Home » Archives » July 2006 » Even with a face like a durian, he can still be a nice guy
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07/27/2006: Even with a face like a durian, he can still be a nice guy
More from the mailbag. Sometimes, I get letters from the most amazing people. Daniel Wallace, who wrote the book Big Fish, which became the movie Big Fish, wrote to say he likes this humble blog – how cool is that? Check out danielwallace.org for more on him and his work. Great stuff!
Less famous 'round these parts is Monty Lo, the Hong Kong-based author of a kids' graphic novel called Captain Fried Rice. The book itself is a thick horizontally-arranged number with parallel text in Chinese and English, about a boy who has super powers only when he eats with impeccable table manners. Wild! Monty recommends spicy thai chicken feet and durian, thinking I might not have tried them. He compares the spiky appearance of durian with the demonic version of Doyle's face from Angel. Gotta love that. But, oh, Monty, I am no stranger to the stinky creamy goodness of durian. And I have had chicken feet, although not the boneless variety you describe in your letter. (Isn't it nice when people know the sort of thing that's going to provoke my genuine interest?)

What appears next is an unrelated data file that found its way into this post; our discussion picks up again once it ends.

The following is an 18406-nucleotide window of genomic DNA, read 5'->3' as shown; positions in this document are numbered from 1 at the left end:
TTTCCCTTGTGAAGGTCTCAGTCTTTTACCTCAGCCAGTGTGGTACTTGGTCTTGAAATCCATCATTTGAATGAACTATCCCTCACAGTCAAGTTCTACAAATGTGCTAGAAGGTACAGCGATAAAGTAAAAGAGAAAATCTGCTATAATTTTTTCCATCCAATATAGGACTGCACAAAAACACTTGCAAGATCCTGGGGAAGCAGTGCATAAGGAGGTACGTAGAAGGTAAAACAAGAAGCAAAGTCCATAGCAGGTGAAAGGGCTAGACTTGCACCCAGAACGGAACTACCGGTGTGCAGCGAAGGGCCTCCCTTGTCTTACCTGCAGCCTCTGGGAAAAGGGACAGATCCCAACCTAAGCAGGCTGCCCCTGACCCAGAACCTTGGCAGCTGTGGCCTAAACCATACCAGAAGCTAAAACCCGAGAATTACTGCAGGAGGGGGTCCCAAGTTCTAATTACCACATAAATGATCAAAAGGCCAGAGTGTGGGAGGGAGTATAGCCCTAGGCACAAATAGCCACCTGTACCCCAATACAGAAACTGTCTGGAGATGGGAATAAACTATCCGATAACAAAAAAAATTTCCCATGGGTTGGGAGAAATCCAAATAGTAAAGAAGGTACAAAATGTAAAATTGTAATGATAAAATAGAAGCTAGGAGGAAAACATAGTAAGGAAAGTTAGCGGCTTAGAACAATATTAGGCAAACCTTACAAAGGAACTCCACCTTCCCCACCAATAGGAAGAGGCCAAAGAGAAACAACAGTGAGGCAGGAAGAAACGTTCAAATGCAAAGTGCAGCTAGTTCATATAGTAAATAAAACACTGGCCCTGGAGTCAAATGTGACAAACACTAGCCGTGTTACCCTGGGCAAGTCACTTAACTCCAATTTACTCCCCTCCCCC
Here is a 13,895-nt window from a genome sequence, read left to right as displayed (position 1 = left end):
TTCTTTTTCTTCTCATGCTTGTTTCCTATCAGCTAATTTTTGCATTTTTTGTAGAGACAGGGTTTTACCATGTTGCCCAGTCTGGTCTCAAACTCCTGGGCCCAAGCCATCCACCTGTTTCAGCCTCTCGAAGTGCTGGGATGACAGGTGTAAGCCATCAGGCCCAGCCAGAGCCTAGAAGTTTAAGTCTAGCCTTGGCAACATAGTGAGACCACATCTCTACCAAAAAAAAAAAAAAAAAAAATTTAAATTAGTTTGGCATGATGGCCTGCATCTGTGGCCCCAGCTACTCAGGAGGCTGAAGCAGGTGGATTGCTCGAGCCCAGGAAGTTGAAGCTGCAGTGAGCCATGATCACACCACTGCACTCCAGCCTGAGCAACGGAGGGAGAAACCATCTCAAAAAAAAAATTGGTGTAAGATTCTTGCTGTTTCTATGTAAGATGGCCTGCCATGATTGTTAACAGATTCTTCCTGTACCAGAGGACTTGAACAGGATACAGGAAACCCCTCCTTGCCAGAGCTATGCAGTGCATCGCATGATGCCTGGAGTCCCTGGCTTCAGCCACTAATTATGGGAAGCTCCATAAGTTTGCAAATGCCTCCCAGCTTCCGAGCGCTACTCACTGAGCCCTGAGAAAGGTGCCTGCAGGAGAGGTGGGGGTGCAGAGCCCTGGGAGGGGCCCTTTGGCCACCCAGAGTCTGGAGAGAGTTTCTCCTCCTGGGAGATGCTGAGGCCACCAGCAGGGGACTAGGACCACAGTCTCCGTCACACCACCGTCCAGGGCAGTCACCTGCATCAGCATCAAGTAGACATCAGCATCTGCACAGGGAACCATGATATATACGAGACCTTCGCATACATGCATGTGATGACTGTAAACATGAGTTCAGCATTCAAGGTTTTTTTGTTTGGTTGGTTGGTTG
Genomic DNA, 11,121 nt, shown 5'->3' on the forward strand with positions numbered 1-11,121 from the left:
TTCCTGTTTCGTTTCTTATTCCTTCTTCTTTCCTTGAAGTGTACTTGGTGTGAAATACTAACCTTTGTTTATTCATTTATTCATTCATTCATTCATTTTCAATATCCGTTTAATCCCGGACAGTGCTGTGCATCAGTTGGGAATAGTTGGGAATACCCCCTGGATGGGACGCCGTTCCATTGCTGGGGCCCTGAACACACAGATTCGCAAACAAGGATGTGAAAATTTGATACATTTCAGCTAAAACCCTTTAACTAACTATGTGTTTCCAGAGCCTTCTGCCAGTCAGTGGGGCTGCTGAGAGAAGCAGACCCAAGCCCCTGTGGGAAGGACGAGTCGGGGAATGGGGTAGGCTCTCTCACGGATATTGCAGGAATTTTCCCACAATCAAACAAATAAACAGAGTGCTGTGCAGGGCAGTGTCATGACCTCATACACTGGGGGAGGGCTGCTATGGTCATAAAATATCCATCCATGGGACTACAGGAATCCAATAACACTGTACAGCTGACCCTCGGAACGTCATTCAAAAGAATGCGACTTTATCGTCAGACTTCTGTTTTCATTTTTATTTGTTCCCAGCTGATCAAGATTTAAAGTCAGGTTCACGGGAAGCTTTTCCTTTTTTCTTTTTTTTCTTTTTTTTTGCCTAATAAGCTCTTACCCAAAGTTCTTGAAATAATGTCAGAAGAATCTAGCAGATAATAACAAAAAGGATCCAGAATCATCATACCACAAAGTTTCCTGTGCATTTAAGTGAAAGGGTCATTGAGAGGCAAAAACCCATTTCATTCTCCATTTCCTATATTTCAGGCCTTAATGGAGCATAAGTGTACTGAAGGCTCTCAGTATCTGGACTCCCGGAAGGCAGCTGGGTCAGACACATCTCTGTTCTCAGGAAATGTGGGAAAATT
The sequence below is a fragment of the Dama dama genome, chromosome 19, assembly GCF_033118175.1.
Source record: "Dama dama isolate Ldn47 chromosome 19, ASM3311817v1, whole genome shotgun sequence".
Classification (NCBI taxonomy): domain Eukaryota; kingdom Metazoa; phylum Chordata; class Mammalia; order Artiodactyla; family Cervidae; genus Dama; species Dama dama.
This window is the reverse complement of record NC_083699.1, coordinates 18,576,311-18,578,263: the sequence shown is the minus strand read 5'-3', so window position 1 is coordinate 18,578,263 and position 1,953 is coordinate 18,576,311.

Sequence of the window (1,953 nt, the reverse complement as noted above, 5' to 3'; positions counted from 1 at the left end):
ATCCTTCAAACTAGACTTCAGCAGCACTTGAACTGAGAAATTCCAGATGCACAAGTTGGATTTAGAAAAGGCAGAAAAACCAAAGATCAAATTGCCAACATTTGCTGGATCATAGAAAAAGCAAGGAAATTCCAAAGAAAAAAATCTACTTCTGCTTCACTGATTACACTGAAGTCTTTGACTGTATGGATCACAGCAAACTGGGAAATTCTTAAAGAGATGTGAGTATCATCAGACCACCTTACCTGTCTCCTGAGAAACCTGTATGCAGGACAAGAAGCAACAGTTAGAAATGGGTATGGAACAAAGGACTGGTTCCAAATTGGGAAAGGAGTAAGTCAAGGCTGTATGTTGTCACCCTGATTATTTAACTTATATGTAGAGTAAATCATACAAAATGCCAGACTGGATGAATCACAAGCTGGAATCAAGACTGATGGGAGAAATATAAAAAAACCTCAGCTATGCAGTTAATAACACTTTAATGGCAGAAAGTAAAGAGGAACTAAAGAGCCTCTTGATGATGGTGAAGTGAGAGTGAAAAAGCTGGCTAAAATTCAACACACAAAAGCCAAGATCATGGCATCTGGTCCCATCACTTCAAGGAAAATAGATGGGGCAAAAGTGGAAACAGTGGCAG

Finally, Lilia from Houston, who writes of many things, includes a discussion of a number of problems with The Da Vinci Code. She provides an interesting analysis, with a specific point that I want to discuss more. She says:
"The author has Wizard of Oz syndrome, in which all the pretty characters are good and all the ugly ones are bad."
Nice observation, Lilia. It's really shocking the degree to which this particular rule is applied, not just in art, but in our actual interactions with the world. Positive qualities get attributed to attractive people. Negative ones to unattractive people. And it sucks. It sucks both if you're an ugly person trying to get respect for your good qualities, and if you're a pretty person seeking to discourage unwanted attention with your evilness.
When television writers apply this rule, of course, they are relying on human nature to do some of the work of characterization for them. Which saves time and space. If the fat guy is greedy, the short guy is petty, and the ugly woman is clingy, you don't have to do a whole lot of set up and explaining. Conditioning has the audience half-expecting those traits anyway. Another word for this sort of expediency is laziness. A clichéd description is just as bad as any other sort of cliché.
In a spec, you don't tend to rely on physical appearance as much as in a produced script. Your reader doesn't see a bald actor. But they do still read your description of the character as a bald man. And if you're using that trait as a sort of shorthand to suggest a character trait, then you're missing a chance to execute a trick of much higher difficulty – making the character's words and actions do that work. And any chance you have to show off a difficult trick – you should take it. A spec is an excuse to show off. Take it!
Lunch: a goat cheese and greens sandwich. Accompanied by a salad that was identical to the contents of the salad. Good but redundant.
(A final word to letter-writers. Although I was tickled to look through a comic book from Hong Kong, that was pretty much the one exception. I cannot read your specs, or fan fic or screenplays or plays, or even scripts for shows that are no longer on the air. This protects you, and it protects me and my time. )